Roma – The wine turned white with bean powder. A mixture of soup made of snails, sheep and fish.
If these don’t seem particularly appetizing today, they seem to have been all the rage in ancient Pompeii, as evidenced by ancient food remains found during excavations this month at the archaeological site of the former Roman city. They are found at a thermopolum – or snack bar – serving popular street food in AD 79.
Two years after it was partially discovered for the first time, archaeologists began excavating the interior of the shop in October. Last week, they found leftovers of food and drink that are expected to provide new clues about the culinary tastes of ancient residents.
The work provides “another insight into everyday life in Pompeii” and marks “the first time that an area of this kind has been fully excavated” and analyzed using modern technology, Massimo Osana, outgoing director of Pompeii Archaeological Park, In a statement on Saturday.
Human life in Pompeii came to a sudden halt nearly 2,000 years ago, when Mount Vesuvius spilled tons of lapels, ashes and rocks on the ancient Roman city, preserving it in time. Throughout the centuries, Pompeii became a powerful symbol of the transient of life and human helplessness when nature unleashes its power.
Since excavations began in 1748, parts of that ancient civilization have continued to emerge, providing clues to archaeologists and historians about how residents lived, dressed and eaten. About 80 thermopoli are found in Pompeii, where residents can pick their food from containers placed at front street counters.
The pit excavated this month included a large earthenware vessel that held wine.
“It was full of labelle, and removing it released an intense wine smell,” said Teresa Virtuso, the archaeologist supervising the team excavating the site. “It was so strong that we could smell it through our masks.”
Although the archaeological park was closed for part of this year due to the epidemic, excavations continued, with archaeologists taking precautions.
Virtuoso said they found in another Dolium the remains of a mouse skeleton, indicating that the vessel may contain pellets of some kind, and that the mouse – like the inhabitants of ancient Pompeii – fell victim to the explosion.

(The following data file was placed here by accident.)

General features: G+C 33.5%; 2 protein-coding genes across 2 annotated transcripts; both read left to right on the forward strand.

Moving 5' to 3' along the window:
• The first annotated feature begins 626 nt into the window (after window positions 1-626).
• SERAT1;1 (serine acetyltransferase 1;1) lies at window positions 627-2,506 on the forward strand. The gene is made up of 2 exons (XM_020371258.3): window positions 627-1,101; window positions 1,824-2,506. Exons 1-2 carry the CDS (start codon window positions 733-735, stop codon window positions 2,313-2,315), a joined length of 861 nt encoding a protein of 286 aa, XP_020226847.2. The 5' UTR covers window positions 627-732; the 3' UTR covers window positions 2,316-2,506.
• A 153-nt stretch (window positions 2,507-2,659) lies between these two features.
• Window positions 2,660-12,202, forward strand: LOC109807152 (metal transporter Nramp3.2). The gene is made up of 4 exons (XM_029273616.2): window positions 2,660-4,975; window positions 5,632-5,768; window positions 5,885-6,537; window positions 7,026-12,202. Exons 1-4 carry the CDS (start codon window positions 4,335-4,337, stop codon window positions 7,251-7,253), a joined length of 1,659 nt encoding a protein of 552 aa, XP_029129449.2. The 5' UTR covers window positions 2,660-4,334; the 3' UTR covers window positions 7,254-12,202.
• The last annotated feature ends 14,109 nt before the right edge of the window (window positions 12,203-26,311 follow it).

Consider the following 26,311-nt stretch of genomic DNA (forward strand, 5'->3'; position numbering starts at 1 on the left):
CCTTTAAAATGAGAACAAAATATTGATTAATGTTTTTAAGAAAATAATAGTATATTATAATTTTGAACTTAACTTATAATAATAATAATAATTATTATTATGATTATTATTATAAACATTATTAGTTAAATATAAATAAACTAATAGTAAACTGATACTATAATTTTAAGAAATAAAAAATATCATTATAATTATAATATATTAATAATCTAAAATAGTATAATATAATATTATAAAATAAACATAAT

The contents of the other two jars have yet to be analyzed, but Chiara Corbino, the archaeologist involved in the excavations, said it appeared to contain two types of dishes: a mixture of pork and fish found “in other contexts in Pompeii,” and its concoctions. Includes snail, fish, and sheep, possibly soup or stew. Further analysis is expected to determine if the vegetable was part of the old recipe.
“We will analyze the contents to determine the ingredients and better understand the type of dish,” she said. At the moment, she thinks the thermopolum may have served soup or stew that included “all these animals together”.
The remains of at least two people were also found inside the shop. Archaeologists believe that tomb robbers moved the bones in the 17th century, because the skeletons found this month were not intact.
Culture Minister Dario Franceschini said Saturday that the excavations at Pompeii continued to produce “extraordinary discoveries”.
“Today, Pompeii is referred to the world as an example of protection and management,” he said in a statement. Last month, Italian officials made another new discovery: Leftover two Of the city’s natives.
The Documentary Division of Rai has continued excavations at Pompeii for the past three years. The documentary will be shown nationally on Sunday and be available to an international audience Online.
Valeria Amoretti, an anthropologist who heads the Applied Research Laboratory in Pompeii, described the thermopolum as a “complex environment” that provides information “that was not discovered in Pompeii.”
They also exemplify the high quality of the decoration in the Old City. Paintings on the front of a Z-counter include a central image of Nereid, the mythical mermaid riding a sea horse, along with frescoes of roosters, ducks preparing for cooking and a dog chained. There was also a painted picture of a thermopolum, complete with amphora and jars.
The white collar dog frame includes an unusual piece of graffiti: an unprintable slander – or joke – against an employee or store owner.
Site manager Mr. Osana said in an interview on Saturday that work on the thermopoly is expected to be completed by March. He said he hoped the site would be available to visitors by Easter, if the Corona virus allowed.
Meanwhile, Mr. Osana said, visitors will also be able to see the restoration of the “Silver Wedding House”, which he described as “one of the most beautiful houses on the site.”